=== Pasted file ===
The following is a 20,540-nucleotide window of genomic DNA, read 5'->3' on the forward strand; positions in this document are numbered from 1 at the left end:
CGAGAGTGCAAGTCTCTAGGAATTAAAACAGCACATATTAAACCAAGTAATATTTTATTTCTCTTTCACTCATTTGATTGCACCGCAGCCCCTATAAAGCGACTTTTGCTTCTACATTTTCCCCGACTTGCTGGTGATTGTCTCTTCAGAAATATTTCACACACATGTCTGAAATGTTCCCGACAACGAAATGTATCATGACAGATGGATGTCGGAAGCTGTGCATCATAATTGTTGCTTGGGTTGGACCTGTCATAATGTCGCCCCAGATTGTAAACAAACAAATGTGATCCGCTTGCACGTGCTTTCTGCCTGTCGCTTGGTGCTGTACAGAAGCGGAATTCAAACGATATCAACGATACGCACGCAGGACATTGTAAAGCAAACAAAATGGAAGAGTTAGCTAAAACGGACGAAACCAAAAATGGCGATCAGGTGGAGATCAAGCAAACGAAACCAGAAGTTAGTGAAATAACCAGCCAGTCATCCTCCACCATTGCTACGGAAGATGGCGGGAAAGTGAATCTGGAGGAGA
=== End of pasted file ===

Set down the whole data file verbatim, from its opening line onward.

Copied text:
The following is a 20,540-nucleotide window of genomic DNA, read 5'->3' on the forward strand; positions in this document are numbered from 1 at the left end:
CGAGAGTGCAAGTCTCTAGGAATTAAAACAGCACATATTAAACCAAGTAATATTTTATTTCTCTTTCACTCATTTGATTGCACCGCAGCCCCTATAAAGCGACTTTTGCTTCTACATTTTCCCCGACTTGCTGGTGATTGTCTCTTCAGAAATATTTCACACACATGTCTGAAATGTTCCCGACAACGAAATGTATCATGACAGATGGATGTCGGAAGCTGTGCATCATAATTGTTGCTTGGGTTGGACCTGTCATAATGTCGCCCCAGATTGTAAACAAACAAATGTGATCCGCTTGCACGTGCTTTCTGCCTGTCGCTTGGTGCTGTACAGAAGCGGAATTCAAACGATATCAACGATACGCACGCAGGACATTGTAAAGCAAACAAAATGGAAGAGTTAGCTAAAACGGACGAAACCAAAAATGGCGATCAGGTGGAGATCAAGCAAACGAAACCAGAAGTTAGTGAAATAACCAGCCAGTCATCCTCCACCATTGCTACGGAAGATGGCGGGAAAGTGAATCTGGAGGAGA